CINCINNATI – The announcement of a big industry award made Chris Ostoich’s Blackbook HR an overnight success – and it only took five years to get there.
Ostoich has come to learn that’s pretty quick for a technology start-up. That doesn’t mean his entrepreneurial journey has been easy.
“Nothing in this world happens as fast as you think it will. There’s absolutely no such thing as an overnight success,” said Ostoich, a 35-year-old Cincinnati resident. “We came five years later out of near-death experiences on a quarterly basis.”
But after all that, the company’s Sense software was named one of the top HR products of 2013 by the editors of Human Resource Executive magazine.
The recognition is a “big deal” in the world of human resources, said George LaRocque, president of LAROCQUE , a human resources technology consulting firm in New Providence, N.J.
“It’s very validating for them,” LaRocque said. “They’ll get some traction with it.”
Here’s what it does: Sense is a software product that helps companies keep tabs on how “engaged” their employees are. Instead of the traditional surveys that employees fill out every year or so and then discuss with their managers a few months later, Sense asks employees a quick question each week to track whether employees feel connected to their companies and communities and gauge their level of job satisfaction.
It’s a big change from how Blackbook HR started. In its early days, the company was sort of a business concierge service, working directly with companies to help their employees feel connected to their communities.
“We helped companies and communities keep their best people. That hasn’t changed,” Ostoich said. “The way that we execute it is a little bit different.”
The new approach has made all the difference for the company, said Mike Venerable, managing director of digital, software and health tech at CincyTech. CincyTech is a public-private seed-stage investor that has invested a total of about $500,000 in Blackbook HR since 2009.
“Like all these early stage companies, you get your product to exactly what the market wants to buy, and then they buy it,” Venerable said.
Of course, even an impressive industry award doesn’t guarantee sales, LaRocque said. Ostoich and his team must continue to work hard to reach potential customers and make those sales, he said.
That doesn’t worry Ostoich.
He’s been working hard for the past five years building a business that now employs seven people, including Ostoich. He’s gone from being the kind of high school student who would start things and never finish them to being relentless in his pursuit of success.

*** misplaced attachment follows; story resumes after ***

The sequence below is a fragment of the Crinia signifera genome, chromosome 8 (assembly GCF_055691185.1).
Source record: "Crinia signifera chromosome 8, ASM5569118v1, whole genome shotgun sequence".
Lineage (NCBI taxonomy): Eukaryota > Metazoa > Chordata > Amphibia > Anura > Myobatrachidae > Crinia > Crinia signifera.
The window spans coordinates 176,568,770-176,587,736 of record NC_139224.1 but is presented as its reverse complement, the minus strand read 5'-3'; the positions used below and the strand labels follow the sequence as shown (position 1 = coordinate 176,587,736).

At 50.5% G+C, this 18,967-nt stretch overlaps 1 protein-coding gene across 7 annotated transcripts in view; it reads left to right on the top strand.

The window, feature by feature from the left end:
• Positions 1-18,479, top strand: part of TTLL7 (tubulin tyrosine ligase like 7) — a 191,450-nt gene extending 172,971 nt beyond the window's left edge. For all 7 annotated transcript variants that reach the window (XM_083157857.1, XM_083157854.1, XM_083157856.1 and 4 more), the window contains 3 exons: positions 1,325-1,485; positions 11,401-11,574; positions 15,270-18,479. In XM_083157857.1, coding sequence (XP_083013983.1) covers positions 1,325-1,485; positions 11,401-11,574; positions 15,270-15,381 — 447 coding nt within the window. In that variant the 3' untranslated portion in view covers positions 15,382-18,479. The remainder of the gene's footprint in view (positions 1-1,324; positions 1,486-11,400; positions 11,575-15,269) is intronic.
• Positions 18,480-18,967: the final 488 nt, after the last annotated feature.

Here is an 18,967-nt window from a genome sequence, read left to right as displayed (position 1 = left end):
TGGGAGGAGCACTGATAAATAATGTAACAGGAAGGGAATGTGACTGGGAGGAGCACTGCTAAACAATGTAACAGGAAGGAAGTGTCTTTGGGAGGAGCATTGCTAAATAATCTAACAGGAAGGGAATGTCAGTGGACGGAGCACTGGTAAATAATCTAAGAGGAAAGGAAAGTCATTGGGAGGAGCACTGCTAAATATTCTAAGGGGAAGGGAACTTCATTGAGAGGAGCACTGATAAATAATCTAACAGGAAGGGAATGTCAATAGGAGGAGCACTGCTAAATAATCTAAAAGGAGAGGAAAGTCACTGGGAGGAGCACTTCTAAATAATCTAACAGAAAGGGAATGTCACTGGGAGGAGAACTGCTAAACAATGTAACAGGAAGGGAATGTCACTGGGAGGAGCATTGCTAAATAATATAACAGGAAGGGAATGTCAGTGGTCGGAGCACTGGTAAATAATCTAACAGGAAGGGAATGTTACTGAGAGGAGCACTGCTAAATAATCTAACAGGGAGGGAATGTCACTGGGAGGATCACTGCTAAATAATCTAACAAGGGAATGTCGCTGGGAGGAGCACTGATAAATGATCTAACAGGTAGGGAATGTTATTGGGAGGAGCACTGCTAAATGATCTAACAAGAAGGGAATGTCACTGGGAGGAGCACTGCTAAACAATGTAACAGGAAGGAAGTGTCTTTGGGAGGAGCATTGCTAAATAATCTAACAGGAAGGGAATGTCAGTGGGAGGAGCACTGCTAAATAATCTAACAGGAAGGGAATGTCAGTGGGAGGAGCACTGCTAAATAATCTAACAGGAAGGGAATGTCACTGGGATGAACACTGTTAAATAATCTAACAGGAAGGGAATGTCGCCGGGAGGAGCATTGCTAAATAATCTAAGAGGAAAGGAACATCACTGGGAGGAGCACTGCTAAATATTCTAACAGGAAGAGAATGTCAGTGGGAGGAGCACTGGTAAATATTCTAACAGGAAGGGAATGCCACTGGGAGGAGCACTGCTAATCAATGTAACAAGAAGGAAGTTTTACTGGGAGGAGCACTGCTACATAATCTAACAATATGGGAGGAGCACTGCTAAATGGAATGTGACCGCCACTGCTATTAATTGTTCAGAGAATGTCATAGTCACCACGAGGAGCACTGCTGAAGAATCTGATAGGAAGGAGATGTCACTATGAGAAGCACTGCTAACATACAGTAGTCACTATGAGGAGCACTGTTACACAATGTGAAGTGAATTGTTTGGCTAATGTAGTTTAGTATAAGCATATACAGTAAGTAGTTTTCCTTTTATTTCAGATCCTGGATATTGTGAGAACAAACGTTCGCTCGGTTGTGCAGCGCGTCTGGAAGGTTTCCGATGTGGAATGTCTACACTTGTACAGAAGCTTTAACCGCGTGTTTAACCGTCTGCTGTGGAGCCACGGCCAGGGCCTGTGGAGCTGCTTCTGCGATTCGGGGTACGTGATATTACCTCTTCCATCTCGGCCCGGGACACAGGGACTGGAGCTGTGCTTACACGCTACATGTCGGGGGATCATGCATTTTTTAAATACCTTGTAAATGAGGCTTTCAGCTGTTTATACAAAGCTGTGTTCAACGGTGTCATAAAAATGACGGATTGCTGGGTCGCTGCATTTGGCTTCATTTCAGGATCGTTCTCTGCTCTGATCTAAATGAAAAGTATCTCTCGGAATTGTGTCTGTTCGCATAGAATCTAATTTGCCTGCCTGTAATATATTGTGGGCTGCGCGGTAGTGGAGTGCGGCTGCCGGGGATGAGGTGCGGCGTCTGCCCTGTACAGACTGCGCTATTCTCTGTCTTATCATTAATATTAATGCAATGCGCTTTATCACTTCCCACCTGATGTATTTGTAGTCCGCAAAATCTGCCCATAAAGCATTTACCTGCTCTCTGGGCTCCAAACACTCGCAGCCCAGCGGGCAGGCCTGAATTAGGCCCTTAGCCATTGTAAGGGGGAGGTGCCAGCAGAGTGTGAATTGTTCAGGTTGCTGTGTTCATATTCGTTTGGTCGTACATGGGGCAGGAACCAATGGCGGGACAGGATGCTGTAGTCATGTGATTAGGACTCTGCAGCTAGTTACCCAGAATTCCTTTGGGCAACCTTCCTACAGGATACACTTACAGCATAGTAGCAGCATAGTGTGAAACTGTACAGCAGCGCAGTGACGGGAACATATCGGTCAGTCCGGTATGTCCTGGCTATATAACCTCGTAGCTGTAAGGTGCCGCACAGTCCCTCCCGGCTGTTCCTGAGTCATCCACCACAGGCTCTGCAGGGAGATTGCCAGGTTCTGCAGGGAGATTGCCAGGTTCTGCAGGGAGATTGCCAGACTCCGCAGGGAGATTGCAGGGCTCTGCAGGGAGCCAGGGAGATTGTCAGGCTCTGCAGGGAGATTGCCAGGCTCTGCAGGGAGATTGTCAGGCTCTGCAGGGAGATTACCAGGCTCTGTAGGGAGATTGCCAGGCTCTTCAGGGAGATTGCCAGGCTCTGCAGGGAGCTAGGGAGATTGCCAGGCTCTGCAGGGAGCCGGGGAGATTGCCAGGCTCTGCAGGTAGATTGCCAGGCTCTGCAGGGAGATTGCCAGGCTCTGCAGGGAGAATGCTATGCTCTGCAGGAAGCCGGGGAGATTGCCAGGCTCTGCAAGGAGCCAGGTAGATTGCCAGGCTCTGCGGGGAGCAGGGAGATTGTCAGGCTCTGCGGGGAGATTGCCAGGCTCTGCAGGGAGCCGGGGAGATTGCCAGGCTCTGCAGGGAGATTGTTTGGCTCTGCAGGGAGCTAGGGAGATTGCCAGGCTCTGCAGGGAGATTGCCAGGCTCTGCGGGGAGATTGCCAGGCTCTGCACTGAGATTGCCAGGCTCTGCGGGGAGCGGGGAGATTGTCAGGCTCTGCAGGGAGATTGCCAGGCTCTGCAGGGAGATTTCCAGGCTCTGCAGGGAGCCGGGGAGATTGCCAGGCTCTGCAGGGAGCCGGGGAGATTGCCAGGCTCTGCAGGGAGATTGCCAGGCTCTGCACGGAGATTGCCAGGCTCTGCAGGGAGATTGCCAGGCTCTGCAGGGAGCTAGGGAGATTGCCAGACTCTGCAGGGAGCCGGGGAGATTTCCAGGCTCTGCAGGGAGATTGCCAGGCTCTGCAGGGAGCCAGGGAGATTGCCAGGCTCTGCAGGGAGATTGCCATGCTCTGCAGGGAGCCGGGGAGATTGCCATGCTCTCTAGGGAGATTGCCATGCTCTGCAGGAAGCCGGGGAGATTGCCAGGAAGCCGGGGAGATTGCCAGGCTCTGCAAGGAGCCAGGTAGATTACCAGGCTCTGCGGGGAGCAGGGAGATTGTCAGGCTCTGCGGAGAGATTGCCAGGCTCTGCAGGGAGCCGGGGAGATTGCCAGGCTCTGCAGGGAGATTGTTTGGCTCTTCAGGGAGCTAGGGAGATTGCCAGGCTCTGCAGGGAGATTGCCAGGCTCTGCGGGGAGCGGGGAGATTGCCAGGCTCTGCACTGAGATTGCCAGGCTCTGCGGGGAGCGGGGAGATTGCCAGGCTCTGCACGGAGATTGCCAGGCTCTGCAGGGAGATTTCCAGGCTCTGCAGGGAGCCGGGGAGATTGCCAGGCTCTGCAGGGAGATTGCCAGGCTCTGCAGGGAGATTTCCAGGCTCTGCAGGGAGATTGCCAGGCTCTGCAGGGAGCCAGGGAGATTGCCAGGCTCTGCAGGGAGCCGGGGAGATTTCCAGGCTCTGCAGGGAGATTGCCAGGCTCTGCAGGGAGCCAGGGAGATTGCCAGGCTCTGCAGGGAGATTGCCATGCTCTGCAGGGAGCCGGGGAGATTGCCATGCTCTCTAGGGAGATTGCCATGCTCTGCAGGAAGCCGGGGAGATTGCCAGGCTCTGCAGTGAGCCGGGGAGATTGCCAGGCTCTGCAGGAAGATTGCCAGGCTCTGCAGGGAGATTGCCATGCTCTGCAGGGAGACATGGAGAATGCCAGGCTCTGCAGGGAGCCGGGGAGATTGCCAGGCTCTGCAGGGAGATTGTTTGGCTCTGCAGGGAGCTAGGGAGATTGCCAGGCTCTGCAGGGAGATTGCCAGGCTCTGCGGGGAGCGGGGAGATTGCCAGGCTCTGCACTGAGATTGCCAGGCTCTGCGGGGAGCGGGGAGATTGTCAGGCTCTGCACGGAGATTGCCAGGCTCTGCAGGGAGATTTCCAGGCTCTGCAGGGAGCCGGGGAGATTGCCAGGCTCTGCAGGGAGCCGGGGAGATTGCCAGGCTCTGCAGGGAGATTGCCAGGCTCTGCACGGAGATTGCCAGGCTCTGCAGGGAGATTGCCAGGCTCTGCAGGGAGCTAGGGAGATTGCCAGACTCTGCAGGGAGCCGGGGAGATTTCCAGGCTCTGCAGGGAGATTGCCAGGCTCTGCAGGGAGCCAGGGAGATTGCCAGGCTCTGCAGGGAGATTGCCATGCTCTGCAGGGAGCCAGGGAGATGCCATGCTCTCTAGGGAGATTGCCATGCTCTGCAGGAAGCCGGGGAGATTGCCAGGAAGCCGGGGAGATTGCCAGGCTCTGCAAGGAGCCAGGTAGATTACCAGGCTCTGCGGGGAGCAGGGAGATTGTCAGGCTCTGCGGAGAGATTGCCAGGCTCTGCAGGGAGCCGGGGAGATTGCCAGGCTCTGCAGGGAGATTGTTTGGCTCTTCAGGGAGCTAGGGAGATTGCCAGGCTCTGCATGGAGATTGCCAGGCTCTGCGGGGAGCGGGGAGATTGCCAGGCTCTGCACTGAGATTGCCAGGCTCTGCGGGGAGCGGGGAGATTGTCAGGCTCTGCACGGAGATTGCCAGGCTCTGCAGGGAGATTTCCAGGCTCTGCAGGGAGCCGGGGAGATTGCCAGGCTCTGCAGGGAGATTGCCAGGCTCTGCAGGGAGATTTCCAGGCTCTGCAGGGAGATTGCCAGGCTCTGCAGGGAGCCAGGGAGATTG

“I’ve changed my DNA,” Ostoich said.
“They say that success is what happens when preparation meets opportunity. Well, I think that’s bullshit,” he said. “I try to be the most prepared person in the universe. Every single say. For every pitch. For every meeting.”
Every day, Ostoich said, he goes to work as prepared as he could possibly be and waits for opportunity to crash into him.
“It’s hard when lots of days go by and you never have that collision,” he said. “But every once in a while, you do run into it.”
It’s been more than every once in a while for Ostoich.
Blackbook HR has 50 clients, including such corporate titans as Procter & Gamble Co., Macy’s, General Electric and TriHealth and smaller firms, such as Pure Romance and design agency LPK. The company also does work for communities, including Cincinnati, San Jose, Calif., and Miami, Fla.
The Miami community reached out to Blackbook HR after seeing some research the company did for the group CEOs for Cities, said Steve Sauls, vice president of governmental relations for Florida International University in Miami.
The research showed that although Miami was the eighth largest metropolitan area in the U.S., it ranked 51st out of 51 communities studied in terms of community engagement.
Sauls introduced Ostoich to the Miami Foundation, and now Blackbook HR is doing an assessment to measure how connected people feel to the Miami community.
“If we can encourage community activity, it will build a stronger community,” Sauls said.
And that will help the university retain the employees it recruits from across the country, he said.
“It’s no secret that CEOs say talent is their No. 1 priority,” Ostoich said. “Cities have that same priority.”
The work Blackbook HR is doing with cities is a smart way to introduce the company’s products to new markets and get the attention of new business customers, too, said CincyTech’s Venerable.
Never Quit, Get It Right
Ostoich’s willingness to try new approaches and investigate new applications for his company’s work also shows just how tenacious he has been, he added.
“The two lessons are never
quit working on your product. Get it right,” Venerable said. “And the second is, just be willing to grind it out. Sometimes that can be very difficult. People that really have the disease don’t give up.”
Ostoich has it. He’s heard people call him relentless, and that’s fine with him. Every time he hires someone at Blackbook HR, he looks for that same kind of determination, that grit.
It’s paying off. Ostoich expects the company to break even in January and become “highly profitable” by the end of the first quarter of 2014.
By end of next year, his goal is to have a total of between 25 and 30 employees, he said.
“This is really a war every day,” Ostoich said. “I have never met a better teacher than the job itself. It’s kicked me in the teeth a few times. But at the same time, it’s been a gift.”